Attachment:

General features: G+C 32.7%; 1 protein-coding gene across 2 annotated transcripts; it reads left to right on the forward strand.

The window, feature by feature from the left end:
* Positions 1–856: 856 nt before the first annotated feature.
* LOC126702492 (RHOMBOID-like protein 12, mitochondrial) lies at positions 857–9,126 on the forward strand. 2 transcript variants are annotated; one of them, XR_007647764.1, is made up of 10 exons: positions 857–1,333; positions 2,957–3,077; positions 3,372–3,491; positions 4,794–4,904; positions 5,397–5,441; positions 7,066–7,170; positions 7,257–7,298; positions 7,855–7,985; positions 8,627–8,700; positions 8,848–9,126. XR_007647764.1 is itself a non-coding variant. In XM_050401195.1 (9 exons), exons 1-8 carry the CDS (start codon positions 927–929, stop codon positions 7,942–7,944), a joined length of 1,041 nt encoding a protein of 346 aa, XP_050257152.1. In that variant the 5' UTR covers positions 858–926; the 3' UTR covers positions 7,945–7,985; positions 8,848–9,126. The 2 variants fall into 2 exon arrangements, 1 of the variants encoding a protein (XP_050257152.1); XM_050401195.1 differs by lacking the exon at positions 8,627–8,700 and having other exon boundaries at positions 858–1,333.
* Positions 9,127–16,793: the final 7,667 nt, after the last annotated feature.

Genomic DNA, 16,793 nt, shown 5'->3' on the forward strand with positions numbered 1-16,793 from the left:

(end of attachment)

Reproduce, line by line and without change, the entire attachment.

General features: G+C 32.7%; 1 protein-coding gene across 2 annotated transcripts; it reads left to right on the forward strand.

The window, feature by feature from the left end:
* Positions 1–856: 856 nt before the first annotated feature.
* LOC126702492 (RHOMBOID-like protein 12, mitochondrial) lies at positions 857–9,126 on the forward strand. 2 transcript variants are annotated; one of them, XR_007647764.1, is made up of 10 exons: positions 857–1,333; positions 2,957–3,077; positions 3,372–3,491; positions 4,794–4,904; positions 5,397–5,441; positions 7,066–7,170; positions 7,257–7,298; positions 7,855–7,985; positions 8,627–8,700; positions 8,848–9,126. XR_007647764.1 is itself a non-coding variant. In XM_050401195.1 (9 exons), exons 1-8 carry the CDS (start codon positions 927–929, stop codon positions 7,942–7,944), a joined length of 1,041 nt encoding a protein of 346 aa, XP_050257152.1. In that variant the 5' UTR covers positions 858–926; the 3' UTR covers positions 7,945–7,985; positions 8,848–9,126. The 2 variants fall into 2 exon arrangements, 1 of the variants encoding a protein (XP_050257152.1); XM_050401195.1 differs by lacking the exon at positions 8,627–8,700 and having other exon boundaries at positions 858–1,333.
* Positions 9,127–16,793: the final 7,667 nt, after the last annotated feature.

Genomic DNA, 16,793 nt, shown 5'->3' on the forward strand with positions numbered 1-16,793 from the left: